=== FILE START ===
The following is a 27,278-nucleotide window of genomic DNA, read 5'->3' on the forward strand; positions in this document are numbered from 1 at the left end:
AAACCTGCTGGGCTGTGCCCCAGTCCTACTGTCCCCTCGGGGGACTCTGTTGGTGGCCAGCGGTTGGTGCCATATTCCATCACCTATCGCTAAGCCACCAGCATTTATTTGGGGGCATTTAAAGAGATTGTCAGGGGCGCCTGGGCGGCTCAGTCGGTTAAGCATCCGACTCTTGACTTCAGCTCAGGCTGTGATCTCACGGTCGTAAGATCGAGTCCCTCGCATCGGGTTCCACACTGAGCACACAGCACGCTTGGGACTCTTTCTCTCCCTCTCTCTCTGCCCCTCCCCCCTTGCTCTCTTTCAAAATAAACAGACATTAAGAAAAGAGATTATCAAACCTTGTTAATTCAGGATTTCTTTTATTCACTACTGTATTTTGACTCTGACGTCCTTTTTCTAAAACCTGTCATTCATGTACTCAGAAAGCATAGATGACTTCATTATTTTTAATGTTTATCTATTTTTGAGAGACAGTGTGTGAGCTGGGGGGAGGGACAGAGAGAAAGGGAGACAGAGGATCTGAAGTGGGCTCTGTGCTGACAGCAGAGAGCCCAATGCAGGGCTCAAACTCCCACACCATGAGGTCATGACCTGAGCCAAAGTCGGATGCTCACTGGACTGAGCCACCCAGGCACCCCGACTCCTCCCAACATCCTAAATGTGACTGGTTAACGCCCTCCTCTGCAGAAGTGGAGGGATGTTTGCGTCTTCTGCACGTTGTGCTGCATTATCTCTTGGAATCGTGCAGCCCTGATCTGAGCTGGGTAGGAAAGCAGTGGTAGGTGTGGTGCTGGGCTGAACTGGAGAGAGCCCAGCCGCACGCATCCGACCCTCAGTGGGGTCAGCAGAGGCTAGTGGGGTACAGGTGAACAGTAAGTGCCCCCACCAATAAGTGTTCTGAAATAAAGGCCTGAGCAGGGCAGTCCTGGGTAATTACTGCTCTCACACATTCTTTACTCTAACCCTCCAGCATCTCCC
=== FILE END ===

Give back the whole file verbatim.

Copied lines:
The following is a 27,278-nucleotide window of genomic DNA, read 5'->3' on the forward strand; positions in this document are numbered from 1 at the left end:
AAACCTGCTGGGCTGTGCCCCAGTCCTACTGTCCCCTCGGGGGACTCTGTTGGTGGCCAGCGGTTGGTGCCATATTCCATCACCTATCGCTAAGCCACCAGCATTTATTTGGGGGCATTTAAAGAGATTGTCAGGGGCGCCTGGGCGGCTCAGTCGGTTAAGCATCCGACTCTTGACTTCAGCTCAGGCTGTGATCTCACGGTCGTAAGATCGAGTCCCTCGCATCGGGTTCCACACTGAGCACACAGCACGCTTGGGACTCTTTCTCTCCCTCTCTCTCTGCCCCTCCCCCCTTGCTCTCTTTCAAAATAAACAGACATTAAGAAAAGAGATTATCAAACCTTGTTAATTCAGGATTTCTTTTATTCACTACTGTATTTTGACTCTGACGTCCTTTTTCTAAAACCTGTCATTCATGTACTCAGAAAGCATAGATGACTTCATTATTTTTAATGTTTATCTATTTTTGAGAGACAGTGTGTGAGCTGGGGGGAGGGACAGAGAGAAAGGGAGACAGAGGATCTGAAGTGGGCTCTGTGCTGACAGCAGAGAGCCCAATGCAGGGCTCAAACTCCCACACCATGAGGTCATGACCTGAGCCAAAGTCGGATGCTCACTGGACTGAGCCACCCAGGCACCCCGACTCCTCCCAACATCCTAAATGTGACTGGTTAACGCCCTCCTCTGCAGAAGTGGAGGGATGTTTGCGTCTTCTGCACGTTGTGCTGCATTATCTCTTGGAATCGTGCAGCCCTGATCTGAGCTGGGTAGGAAAGCAGTGGTAGGTGTGGTGCTGGGCTGAACTGGAGAGAGCCCAGCCGCACGCATCCGACCCTCAGTGGGGTCAGCAGAGGCTAGTGGGGTACAGGTGAACAGTAAGTGCCCCCACCAATAAGTGTTCTGAAATAAAGGCCTGAGCAGGGCAGTCCTGGGTAATTACTGCTCTCACACATTCTTTACTCTAACCCTCCAGCATCTCCC